MC student realizes dreams through writing

Although Chelsea Morgan is a senior writing/communication major at Maryville College, when she was a little girl, she “always wanted to be a doctor.” “I always enjoyed the terminology and the literature that was related to the inner and outer anatomy of the human body, and all of the gross things that go along with it,” Morgan said.

In order to pursue the path to medical school after graduation, Morgan began her first year at MC majoring chemistry. However, when she took a food and drug law course, she said that she realized a way to combine both her interest in science and her love of writing. “I wrote a huge paper on reproductive health and reproductive drug laws.

After having to read through FDA files of reactions to RU-486 — uterine rupture, hemorrhage — I got to write about it,” Morgan said. “I was like, ‘That is it. This is for me.’” This experience helped to push Morgan to change to a writing/communications major. She said that now she hopes to someday become involved with food and drug law and, most importantly, write about it. Currently, she is the editor-inchief of “The Highland Echo,” serving as an assistant editor during the previous school year.

“Writing for the Echo really rooted me into the journalistic aspect of the newspaper,” Morgan said. “But I became more interested in what the editor-in-chief was overseeing, that being all aspects of the paper with reporting, editing, managing the public relations of the paper, promoting it, making sure it’s running smoothly, as well as the photo and the online aspects of it.” A faithful reader of the print edition, Morgan said that it is a ritual for her to read the newspaper every morning, especially “The New York Times.”

“I’m married to print editions as opposed to online versions,” Morgan said. “I have this sort of worship for print on paper. It will forever, always be superior to anything I can read on a computer screen.” Her favorite journalist is David Carr from “The New York Times.” “He’s gritty and nasty and really is rooted in old-school journalism,” Morgan said. “He’s not afraid of pissing people off. He gets down to the center of what’s really there.” In addition to being a student and editor, Morgan also works full-time as a bartender at Rafferty’s in Knoxville.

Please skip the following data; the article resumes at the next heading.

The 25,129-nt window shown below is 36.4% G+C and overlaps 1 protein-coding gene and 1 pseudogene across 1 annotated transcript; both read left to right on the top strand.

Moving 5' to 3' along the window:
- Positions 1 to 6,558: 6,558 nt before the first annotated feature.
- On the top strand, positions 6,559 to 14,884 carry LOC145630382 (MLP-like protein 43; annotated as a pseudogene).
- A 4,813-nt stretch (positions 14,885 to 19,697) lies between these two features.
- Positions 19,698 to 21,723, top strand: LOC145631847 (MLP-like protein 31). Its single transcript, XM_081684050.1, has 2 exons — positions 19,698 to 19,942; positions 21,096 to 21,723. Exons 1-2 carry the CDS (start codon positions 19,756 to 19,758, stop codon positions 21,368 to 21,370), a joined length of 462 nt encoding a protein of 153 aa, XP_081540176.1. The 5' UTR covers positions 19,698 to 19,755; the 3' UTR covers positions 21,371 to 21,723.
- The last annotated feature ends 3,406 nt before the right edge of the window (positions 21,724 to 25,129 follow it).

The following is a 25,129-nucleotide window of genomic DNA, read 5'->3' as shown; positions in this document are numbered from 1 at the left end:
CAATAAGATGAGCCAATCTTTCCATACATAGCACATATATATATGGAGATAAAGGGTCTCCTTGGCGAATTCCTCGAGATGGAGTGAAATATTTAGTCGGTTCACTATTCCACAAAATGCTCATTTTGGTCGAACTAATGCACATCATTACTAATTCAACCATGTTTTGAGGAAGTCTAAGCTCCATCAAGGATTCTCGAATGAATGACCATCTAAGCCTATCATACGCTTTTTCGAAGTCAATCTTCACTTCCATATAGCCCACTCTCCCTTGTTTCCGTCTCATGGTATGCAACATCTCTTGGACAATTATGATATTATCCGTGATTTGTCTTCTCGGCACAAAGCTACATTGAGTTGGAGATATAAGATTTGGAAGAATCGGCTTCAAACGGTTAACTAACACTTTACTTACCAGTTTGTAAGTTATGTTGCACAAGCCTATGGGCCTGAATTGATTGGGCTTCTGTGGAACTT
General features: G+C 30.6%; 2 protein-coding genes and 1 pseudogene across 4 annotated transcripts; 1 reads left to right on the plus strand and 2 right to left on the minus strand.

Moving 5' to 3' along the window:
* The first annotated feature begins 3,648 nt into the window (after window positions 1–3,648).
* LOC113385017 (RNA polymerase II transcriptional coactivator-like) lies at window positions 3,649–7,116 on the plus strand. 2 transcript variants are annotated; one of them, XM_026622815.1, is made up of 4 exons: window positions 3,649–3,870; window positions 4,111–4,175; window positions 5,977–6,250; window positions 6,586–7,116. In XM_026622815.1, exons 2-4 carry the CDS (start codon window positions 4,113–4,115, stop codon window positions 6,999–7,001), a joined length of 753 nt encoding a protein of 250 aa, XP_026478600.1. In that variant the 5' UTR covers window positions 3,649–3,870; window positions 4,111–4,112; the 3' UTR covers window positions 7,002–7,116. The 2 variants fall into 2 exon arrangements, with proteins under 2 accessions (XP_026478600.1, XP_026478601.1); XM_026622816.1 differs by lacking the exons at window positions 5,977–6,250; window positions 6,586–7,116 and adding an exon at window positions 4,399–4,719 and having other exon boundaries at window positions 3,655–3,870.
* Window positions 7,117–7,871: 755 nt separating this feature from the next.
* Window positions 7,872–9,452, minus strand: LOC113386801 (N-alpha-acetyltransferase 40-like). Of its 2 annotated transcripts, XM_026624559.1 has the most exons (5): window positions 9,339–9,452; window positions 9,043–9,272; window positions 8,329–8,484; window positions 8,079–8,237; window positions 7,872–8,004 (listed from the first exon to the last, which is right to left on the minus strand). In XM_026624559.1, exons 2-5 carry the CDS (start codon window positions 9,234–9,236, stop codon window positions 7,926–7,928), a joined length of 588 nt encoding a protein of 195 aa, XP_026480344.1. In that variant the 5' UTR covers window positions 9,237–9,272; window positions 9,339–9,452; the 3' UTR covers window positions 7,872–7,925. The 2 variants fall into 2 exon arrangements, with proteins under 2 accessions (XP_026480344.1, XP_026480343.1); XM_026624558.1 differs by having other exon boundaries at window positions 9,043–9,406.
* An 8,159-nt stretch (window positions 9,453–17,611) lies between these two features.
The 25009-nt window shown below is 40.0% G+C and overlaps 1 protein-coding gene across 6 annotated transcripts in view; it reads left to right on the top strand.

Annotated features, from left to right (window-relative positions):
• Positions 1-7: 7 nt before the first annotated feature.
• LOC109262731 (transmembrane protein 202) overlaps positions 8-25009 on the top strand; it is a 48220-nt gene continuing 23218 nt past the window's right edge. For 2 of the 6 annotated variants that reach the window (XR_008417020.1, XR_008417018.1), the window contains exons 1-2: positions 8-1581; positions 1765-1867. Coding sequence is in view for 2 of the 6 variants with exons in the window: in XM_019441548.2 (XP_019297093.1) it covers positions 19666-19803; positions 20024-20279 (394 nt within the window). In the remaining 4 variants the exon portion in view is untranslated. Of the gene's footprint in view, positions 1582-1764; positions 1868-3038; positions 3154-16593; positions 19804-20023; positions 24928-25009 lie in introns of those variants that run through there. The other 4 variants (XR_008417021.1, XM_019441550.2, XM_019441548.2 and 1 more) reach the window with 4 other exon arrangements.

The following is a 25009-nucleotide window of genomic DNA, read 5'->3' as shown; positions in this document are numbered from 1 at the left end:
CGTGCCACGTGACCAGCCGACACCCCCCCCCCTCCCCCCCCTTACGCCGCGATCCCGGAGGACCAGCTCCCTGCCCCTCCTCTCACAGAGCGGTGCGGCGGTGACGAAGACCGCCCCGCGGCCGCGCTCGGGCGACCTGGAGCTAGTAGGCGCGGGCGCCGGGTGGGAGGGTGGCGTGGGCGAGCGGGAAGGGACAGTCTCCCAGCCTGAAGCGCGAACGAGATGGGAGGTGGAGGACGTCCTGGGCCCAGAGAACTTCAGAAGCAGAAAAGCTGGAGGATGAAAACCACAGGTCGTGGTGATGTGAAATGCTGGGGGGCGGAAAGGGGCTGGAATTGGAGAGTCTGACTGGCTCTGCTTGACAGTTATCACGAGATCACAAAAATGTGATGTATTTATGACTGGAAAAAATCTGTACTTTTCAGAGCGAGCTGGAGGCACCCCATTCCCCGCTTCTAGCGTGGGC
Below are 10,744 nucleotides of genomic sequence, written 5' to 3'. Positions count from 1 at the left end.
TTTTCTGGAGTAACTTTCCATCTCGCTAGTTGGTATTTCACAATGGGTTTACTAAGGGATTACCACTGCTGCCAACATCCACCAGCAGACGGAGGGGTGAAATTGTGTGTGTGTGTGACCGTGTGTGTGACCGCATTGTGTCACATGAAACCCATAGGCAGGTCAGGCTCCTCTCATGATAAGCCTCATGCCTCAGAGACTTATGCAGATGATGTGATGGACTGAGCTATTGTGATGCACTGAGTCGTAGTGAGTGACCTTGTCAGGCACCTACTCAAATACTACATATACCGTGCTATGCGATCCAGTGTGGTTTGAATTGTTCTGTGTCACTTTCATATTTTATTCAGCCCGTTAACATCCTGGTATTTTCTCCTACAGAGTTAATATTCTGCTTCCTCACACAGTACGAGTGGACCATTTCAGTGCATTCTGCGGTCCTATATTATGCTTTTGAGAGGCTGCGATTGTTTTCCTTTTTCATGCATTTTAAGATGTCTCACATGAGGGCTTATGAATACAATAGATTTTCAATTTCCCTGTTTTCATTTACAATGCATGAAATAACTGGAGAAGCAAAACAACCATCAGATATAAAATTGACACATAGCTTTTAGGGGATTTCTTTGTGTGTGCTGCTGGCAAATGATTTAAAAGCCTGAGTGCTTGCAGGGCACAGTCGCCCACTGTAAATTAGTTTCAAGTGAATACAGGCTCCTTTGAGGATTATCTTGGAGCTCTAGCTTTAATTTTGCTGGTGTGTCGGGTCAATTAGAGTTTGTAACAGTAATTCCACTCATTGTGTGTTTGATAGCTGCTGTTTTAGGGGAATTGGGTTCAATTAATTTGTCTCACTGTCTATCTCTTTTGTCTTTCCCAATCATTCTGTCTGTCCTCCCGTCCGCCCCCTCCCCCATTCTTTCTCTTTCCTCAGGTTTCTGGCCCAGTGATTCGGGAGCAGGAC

“I have an offensive amount of planners for different things to remind me of when I work and when distribution is coming up and when I can expect to edit articles and when I need to pay my bills and when birthdays are and all that good stuff,” she said. Morgan said that many professors at MC served as inspiration for her writing career and supported her as she both worked and attended college, including Angelia Gibson, associate professor of chemistry and the instructor of the food and drug law course that Morgan was a student in.

“[She] really spoke to me,” Morgan said. “She made me understand my ability in writing and being able to apply it to medicine and what I love about medicine, and then marry those together.” She also said that professors in the literature department have encouraged her as she pursued writing. “Mr. Trevathan has always been my guidance in the realm of journalism and has taught me more than any book could,” Morgan said.

“And Ms. Coning, Dr. Schneibel and Dr. Battles have always been extremely supportive, and made me feel as though they were really there, cheering for me.” If she does not end up pursuing law, Morgan said that she is interested in communications and public relations, particularly for hospitals and medical facilities.

However, she said that she intends to attend graduate school, regardless of which direction she decides to take. “I dream of NYU and Cornell and all of those great places, but I’m keeping my mind open,” Morgan said. “I think I will end up where I’m supposed to be.” Morgan said that she has too many dreams and aspirations when she thinks about her future.

“Maryville College has opened my eyes to so many of my own strengths and things that I truly enjoy,” Morgan said. “I wish I had a thousand lives to live because I have all sorts of things I want to do.”

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